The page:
- Navy Lieutenant Not Happy with Xbox One, Unloads on Microsoft
- Dead Space 4 Pushed Aside for New Star Wars Title
- Xbox Live Reduced Content for June 2013
- Xbox Live Marketplace Update: June 18th, 2013
- PSPlus Not Required for Auto-Updates with PS4
- Jimmy Fallon Plays With Xbox One
- Sega Says Phantasy Star Online 2 for the West is 'Delayed'
- Torchlight Free on GOG.com for Next 48 Hours
- XCOM: Enemy Unknown iOS Available This Week
- Best Games of E3 2013 - People's Choice
- Mornin '13
- Xbox One Will Still Allow Access to Games to Banned Users
- Oculus Rift Welcomes VR Sex Game to Launch Library
- Watch Dogs, Far Cry & Rabbids Movies in the Making
- Battlefield 4 Alpha Testing, Possibly System Requirements
- Nintendo has No Plans to Cut Price of Wii U
- Sony Explains Why PS+ is Needed for Multiplayer
- The Last of Us Top Dog in UK
Empires: Dawn of the Modern World Review
developer: Stainless Steel Studios
PIII 600, 128MB RAM, 32MB Video Card, 900MB HD
|ESRB rating: T
release date: Oct 21, 03 (released)
|» All About Empires: Dawn of the Modern World on ActionTrip|
Here we go again, baby! Rick Goodman and Stainless Steel Studios take us through three huge campaigns in their latest RTS achievement, Empires: Dawn of the Modern World. Unlike their previous work, Empire Earth, Empires: Dawn of the Modern World doesn't involve any civilizations or campaigns set in the future. Empire Earth received extremely positive feedback largely for its addictive and well-structured single-player campaigns set in medieval times and throughout World War II. With that in mind, Stainless Steel Studios decided to work on those periods and make things even more exciting to hardcore RTS gamers as well as Empire Earth fans.
The single-player experience in Empires: Dawn of the Modern World encompasses 1,000 years of human history. Players follow the military campaigns of three highly regarded historical figures: Richard Lionheart (England from 1182-1190), Admiral Yi (Korea 1590- 1597), and General Patton (WWII from 1942-1945). The main thing that drives players through each one of these campaigns is the presence of steadfast military leaders, which fearlessly lead their troops into battle no matter what the odds were. This game tells a tale of inspirational deeds and heroic characters. It's a matter of doing what's right and kicking the enemy's but. So, you might wanna pass this one up if you felt like being the bad guy. Otherwise, put on your decorations and medals, strap your helmets on, and prepare for war!
Empires consists mainly of scenarios set in various times during history. Each scenario was well written, maintaining a gripping story all the way. The concept behind each mission brilliantly ties into significant historical events and characters. There are many unexpected events to be discovered as you engage each mission. Initially, I was disheartened to find that most missions are rather linear. However, as you delve deeper into the game it becomes clear that assessment wasn't exactly accurate. After a while, you can complete various optional side-missions, which can award you with reinforcements, additional resources, and such. This feature effectively balances things out and reduces the game's linearity. Empires: Dawn of the Modern World also borrows a couple of successful gameplay elements from RTS titles like Warcraft III: Reign of Chaos. Your armies are guided by a valiant hero with exceptional leadership skills and admirable combat abilities. Instead of just leading a bunch of grunts into certain death, players soon get caught up in turbulent lives lead by these extraordinary individuals of human history. The designers did a great job of keeping the player interested in the game by adding layers of depth to the storyline. This additional drama, suspense, and deep characterization, was obviously a good move and it sure as hell remains one of the most alluring aspects of the game.
Essentially, the concept of gameplay is pretty much the same as in Empire Earth. Setting out on your very first task, introduces you to the gameplay mechanics and the user interface. You'll recognize these elements as being very similar to Empire Earth, so for fans of that game the learning curve will be greatly reduced. So it'll surely make EE fans feel right at home. Even if you haven't played the original, the interface is amazingly easy to learn and use. The developers did their best to simplify moving troops around, issuing orders, etc. All you RTS rookies also shouldn't worry about getting into the game, this one is very simple.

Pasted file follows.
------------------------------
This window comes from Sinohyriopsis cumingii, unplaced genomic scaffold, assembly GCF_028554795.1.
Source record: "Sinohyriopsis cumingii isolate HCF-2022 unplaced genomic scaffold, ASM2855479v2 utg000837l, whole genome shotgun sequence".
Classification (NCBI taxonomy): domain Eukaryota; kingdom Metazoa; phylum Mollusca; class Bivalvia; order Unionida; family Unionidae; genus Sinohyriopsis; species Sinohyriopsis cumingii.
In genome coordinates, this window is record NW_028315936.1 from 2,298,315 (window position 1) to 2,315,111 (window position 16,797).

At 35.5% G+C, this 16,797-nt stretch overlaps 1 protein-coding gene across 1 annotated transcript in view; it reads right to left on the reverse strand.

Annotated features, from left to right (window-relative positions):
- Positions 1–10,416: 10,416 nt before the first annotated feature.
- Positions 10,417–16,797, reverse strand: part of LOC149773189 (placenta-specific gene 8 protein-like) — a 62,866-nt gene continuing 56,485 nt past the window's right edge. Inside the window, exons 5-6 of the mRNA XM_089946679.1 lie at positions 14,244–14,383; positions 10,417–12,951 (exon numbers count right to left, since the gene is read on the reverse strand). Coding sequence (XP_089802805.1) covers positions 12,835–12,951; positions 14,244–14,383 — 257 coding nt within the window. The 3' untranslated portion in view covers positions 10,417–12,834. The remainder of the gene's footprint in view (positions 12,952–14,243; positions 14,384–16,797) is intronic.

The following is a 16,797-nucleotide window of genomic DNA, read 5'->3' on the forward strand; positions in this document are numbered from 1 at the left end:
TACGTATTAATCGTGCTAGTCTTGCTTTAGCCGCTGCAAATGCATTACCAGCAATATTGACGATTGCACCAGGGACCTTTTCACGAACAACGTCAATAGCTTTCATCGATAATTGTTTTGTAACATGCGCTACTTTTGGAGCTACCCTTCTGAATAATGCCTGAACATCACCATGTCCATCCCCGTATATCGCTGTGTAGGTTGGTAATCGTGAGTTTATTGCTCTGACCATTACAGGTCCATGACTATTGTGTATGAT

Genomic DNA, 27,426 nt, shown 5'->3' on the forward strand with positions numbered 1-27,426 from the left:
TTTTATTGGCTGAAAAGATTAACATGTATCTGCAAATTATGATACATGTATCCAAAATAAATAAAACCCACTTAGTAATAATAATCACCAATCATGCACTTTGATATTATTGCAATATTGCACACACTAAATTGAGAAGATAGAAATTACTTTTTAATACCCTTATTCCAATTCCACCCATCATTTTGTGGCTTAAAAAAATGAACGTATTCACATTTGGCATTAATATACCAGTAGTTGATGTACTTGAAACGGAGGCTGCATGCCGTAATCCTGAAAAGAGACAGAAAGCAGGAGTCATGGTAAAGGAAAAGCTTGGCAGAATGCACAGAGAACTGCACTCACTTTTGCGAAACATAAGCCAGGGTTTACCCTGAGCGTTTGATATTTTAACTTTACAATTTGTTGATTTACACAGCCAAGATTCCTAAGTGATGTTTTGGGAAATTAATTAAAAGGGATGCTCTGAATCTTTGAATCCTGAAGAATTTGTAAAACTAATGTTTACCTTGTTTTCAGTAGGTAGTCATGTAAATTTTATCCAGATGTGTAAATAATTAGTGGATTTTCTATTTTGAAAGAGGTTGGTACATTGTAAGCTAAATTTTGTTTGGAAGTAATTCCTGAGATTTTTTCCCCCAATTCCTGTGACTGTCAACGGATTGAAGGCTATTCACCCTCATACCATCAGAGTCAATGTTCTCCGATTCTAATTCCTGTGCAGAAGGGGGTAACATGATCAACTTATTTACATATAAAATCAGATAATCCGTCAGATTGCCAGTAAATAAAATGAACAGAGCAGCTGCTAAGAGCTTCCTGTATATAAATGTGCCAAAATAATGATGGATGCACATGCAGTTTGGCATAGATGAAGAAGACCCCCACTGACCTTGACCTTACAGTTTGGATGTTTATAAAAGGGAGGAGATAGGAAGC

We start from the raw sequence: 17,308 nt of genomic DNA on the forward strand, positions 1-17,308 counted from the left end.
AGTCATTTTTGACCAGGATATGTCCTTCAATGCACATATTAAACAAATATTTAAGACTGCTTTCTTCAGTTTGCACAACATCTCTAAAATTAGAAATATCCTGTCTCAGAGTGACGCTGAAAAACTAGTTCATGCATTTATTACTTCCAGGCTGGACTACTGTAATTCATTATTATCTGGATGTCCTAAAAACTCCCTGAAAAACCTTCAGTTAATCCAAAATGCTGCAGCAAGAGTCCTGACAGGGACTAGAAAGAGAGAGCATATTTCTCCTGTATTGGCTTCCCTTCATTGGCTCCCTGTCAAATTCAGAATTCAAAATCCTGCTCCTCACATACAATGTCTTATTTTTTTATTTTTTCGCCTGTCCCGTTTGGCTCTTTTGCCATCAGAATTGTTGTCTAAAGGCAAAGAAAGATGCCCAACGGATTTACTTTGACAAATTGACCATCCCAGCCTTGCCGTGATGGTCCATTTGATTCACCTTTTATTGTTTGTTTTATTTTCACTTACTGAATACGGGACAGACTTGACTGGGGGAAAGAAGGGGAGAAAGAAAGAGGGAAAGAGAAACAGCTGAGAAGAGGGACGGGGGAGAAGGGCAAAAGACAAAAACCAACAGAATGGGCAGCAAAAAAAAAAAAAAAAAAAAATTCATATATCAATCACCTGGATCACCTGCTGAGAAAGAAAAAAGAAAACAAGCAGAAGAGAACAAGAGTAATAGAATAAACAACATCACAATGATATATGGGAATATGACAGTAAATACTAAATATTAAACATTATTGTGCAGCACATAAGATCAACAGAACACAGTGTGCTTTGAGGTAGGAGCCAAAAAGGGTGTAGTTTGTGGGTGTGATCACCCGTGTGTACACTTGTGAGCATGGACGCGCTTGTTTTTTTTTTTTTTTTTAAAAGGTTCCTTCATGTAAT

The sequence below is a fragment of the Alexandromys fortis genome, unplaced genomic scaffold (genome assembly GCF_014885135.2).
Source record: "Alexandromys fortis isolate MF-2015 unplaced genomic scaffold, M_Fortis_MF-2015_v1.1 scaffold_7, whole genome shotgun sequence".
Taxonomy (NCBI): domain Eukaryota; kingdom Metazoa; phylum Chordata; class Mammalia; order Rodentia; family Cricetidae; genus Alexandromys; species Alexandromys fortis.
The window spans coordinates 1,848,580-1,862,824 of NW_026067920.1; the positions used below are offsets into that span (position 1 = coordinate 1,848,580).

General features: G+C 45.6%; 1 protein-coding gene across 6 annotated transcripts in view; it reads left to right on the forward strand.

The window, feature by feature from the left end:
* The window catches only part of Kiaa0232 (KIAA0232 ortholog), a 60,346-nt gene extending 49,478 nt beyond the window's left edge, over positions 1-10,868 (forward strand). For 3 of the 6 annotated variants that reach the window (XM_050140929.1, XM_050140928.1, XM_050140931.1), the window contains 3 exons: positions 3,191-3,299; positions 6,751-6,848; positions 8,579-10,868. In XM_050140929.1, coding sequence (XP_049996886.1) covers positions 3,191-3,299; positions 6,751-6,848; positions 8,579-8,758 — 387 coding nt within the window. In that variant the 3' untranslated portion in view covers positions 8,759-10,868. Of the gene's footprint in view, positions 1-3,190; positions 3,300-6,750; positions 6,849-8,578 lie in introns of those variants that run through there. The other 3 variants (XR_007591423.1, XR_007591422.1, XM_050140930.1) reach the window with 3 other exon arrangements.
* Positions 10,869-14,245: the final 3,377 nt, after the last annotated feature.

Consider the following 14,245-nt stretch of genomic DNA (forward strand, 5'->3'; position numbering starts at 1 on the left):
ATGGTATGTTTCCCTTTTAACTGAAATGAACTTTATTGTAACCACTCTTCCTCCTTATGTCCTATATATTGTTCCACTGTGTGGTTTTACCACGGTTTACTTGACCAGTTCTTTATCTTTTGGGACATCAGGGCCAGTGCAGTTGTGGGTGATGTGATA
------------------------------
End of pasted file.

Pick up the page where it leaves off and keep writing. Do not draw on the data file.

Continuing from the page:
You will be able to acquire and control an amazing variety of units throughout each campaign. During most of the missions, the chief objective is to fight the enemy with the modest number of troops at your disposal. To do this properly, players are required to fight for resources and invest them wisely into developing a larger army. Generally, the units are well-balanced, so you'll soon discover that each and every one of them may be useful to your cause. Also, many of them have special skills and attacks, which are sometimes the only way you can plow through enemy lines. In Medieval England for example, you'll be able to toy with several period military units, such as the crossbowmen. This unit can release poison and flaming crossbow bolts at your enemies. These special offense tactics will help out a great deal, the poison bolts will slow down enemy soldiers, while flaming bolts induce a great deal of damage to their target by spreading fire. The developers also put in an interesting variation of your typical medieval siege weapon, which, apart from tossing huge rocks, can deal more damage to enemy ranks by hurling cow corpses infected with Black Death. Of course, there's more to the game than fancy swordplay, fiery arrows and cow tossing. For instance, in 16th century Korea, you can improve the performance of most of your soldiers by clicking on the 'martial arts' icon. When you do this, your troops will temporarily engage the enemy with lethal combos and elegant melee attacks. As I said, the team at Stainless Steel have put in an amazing variety of units, all of which can contribute to any battle situation. Clearly there was a lot of effective improvising during development and from our experience the results were quite rewarding. In one particular mission in Korea, I stumbled upon a herd of cute-looking oxen. Once your strap barrels loaded with gunpowder to their back, you can send them into enemy territory kamikaze style. (Ed. - Kamikaze oxen, diseased dead cow hurling, I'm telling you, if this game had some clap-ridden hookers for you to send in it would be damn near perfect.) I'm telling ya, they can blow up anything. As each chapter of history unfolds, you find yourself dealing with new technologies and unlocking more complex examples of advanced warfare. In the final campaign (General Patton - i.e. battles of WWII), airplanes and armored vehicles roll into gameplay, as well as flamethrowers, rocket launchers, and atomic weapons. It's commendable that all these weapons and units get their piece of the action during combat. Once again, the developers appeared to have done a great job on unit balancing, considering how many units there are in the game all together. By the way, this is but a mere sample of a huge choice of units you'll be able to handle in the game.